Angel Tech Investors Seek Out Big Returns
Digital News Editor
Justin Timberlake, who plays the founder of music-sharing service Napster in a recent film about social networking website Facebook, is among them. Ashton Kutcher, who rose to fame in the role of a handsome, dim-witted teenager in U.S. sitcom “That 70s Show” has probably become the most prominent among them in Hollywood.
Even teenage heart throb Justin Bieber, at just 17, is rumored to be among the growing number of angel investors who invest relatively small amounts of their money in companies that are developing new technology.
Early investors in companies such as Google , Apple and Facebook have made, or look set to make, eye-watering return on their investments.
And with interest rates on savings accounts at record lows and uncertain returns in the stock market, investing in technology start-ups has become increasingly appealing.
Douglas Dundonald, director at Anglo Scientific, which raises funds for start-ups, says that one of the attractions for investors is that tech start-ups are a very different asset class.
“I don’t think it’s people who love technology per se (who invest in tech start-ups),” he told CNBC. “I think it’s people who are intrigued by smart ideas which can deliver a really interesting product or service into a market that they know and understand. Those are the types of investors we like to attract.”
Anglo Scientific partners with scientific groups, usually from British institutions, to form equal partnerships. It combines business skills and the ability to raise funds with scientists who have come up with smart ideas.
But Dundonald cautioned that investing in tech start-ups was not for those who are out to make a quick buck.
“It typically takes somewhere between five and ten years before you secure a significant return on your investment, and it will take multiple rounds,” Dundonald said. “Typically a technology investment will take four or five rounds of investment in order to become profitable.”
“Our investors are fairly patient. They’re usually interested in the sector that we’re investing in,” Dundonald said.
“They should expect to invest something like 5 million pounds ($7.9 million) in the business over time before we get to cash flow break-even and see a return which might take two or three years after the last round of investment.”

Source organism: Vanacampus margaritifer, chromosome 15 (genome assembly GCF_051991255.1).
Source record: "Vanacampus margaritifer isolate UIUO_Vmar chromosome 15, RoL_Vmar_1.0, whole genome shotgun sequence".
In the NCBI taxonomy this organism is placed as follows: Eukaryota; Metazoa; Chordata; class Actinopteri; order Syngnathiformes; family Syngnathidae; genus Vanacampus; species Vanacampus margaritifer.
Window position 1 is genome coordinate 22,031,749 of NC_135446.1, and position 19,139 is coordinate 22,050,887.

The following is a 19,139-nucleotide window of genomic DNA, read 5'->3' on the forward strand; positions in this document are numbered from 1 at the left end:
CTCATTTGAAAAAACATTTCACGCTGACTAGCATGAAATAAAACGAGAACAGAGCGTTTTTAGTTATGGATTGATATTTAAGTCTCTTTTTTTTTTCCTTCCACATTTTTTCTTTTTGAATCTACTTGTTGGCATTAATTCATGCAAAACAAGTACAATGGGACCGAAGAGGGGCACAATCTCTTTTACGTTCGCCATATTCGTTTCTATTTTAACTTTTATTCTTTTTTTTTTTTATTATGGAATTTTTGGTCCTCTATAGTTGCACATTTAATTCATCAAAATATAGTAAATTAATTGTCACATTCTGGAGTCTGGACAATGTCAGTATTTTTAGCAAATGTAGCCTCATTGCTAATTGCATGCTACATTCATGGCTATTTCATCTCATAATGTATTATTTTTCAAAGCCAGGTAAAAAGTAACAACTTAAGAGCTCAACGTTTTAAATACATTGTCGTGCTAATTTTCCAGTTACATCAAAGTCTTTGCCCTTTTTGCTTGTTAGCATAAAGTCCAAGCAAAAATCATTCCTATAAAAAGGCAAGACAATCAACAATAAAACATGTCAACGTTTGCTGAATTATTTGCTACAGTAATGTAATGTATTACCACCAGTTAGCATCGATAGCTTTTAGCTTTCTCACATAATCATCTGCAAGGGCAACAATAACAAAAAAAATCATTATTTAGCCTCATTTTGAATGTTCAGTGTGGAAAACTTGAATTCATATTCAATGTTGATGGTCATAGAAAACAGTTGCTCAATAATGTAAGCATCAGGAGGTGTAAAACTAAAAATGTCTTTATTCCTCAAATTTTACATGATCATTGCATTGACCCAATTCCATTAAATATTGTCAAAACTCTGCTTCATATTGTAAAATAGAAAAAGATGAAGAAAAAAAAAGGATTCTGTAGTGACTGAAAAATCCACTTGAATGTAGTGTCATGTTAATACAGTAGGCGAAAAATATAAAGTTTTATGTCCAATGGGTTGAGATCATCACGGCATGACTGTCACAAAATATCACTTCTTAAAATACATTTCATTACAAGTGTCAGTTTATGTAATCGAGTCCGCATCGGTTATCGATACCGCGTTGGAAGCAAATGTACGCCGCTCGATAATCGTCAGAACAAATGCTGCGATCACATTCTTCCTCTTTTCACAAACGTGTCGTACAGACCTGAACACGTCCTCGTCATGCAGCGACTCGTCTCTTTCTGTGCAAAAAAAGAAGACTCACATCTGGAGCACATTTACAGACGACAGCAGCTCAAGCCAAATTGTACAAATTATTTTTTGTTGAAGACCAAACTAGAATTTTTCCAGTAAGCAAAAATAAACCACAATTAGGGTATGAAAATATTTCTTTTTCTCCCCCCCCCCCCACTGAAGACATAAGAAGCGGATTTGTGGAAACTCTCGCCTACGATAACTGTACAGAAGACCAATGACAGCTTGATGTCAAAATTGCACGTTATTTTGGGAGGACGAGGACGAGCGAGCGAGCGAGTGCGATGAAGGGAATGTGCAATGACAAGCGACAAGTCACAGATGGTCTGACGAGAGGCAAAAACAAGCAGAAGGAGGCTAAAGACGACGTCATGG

Phaser Solutions is an example of a tech start-up funded through investments from both private individuals and from venture capital firms.
It makes chips for so-called phased array antennas, which are relatively low cost, flat antennas with no moving parts, suitable for going on the outside of the fuselage of an airplane or the roof of a train.
They’re designed to replace conventional parabolic antennas, which are big and bulky.
Private investors invest anything from 5,000-10,000 pounds ($7,900-$15,800) up to 100,000 pounds ($158,500), Henry Hyde-Thomson, founder and chairman of Phaser Solutions, told CNBC.
“You can lose your money, so it’s not for the faint-hearted. The benefit is that you can make a lot of profit. Ten times your money might be an expectation for an early-stage investor,” Hyde-Thomson said.
Dundonald also warned that sometimes, the technology that’s invested in is subsequently overtaken by another firm’s technology.
On the other hand, some experienced investors have managed to get returns of more than 1,000 percent, he said.
He advised those interested in tech start-ups to invest in something that interests them and which they understand.
“This tends to be about making a decision which is a bet, ultimately,” he said.
It is therefore a good idea for investors to spread their bets over two or three investments, or maybe more, he said.
Gordon Povey, CEO of Pure VLC, which is creating a faster and cheaper Wi-Fi known as Li-Fi, hopes the funds raised for his company will not only go to furthering prototypes but will also fund a planned commercial rollout.
The company believes it will soon be able to produce download speeds of 1 gigabit per second. Average broadband speeds in the UK are currently around 7.6 megabits per second.
Many start-ups fail to make it. But the risks can also outweigh the potential returns.
“You can get a very substantial bit of blue sky,” Dundonald said.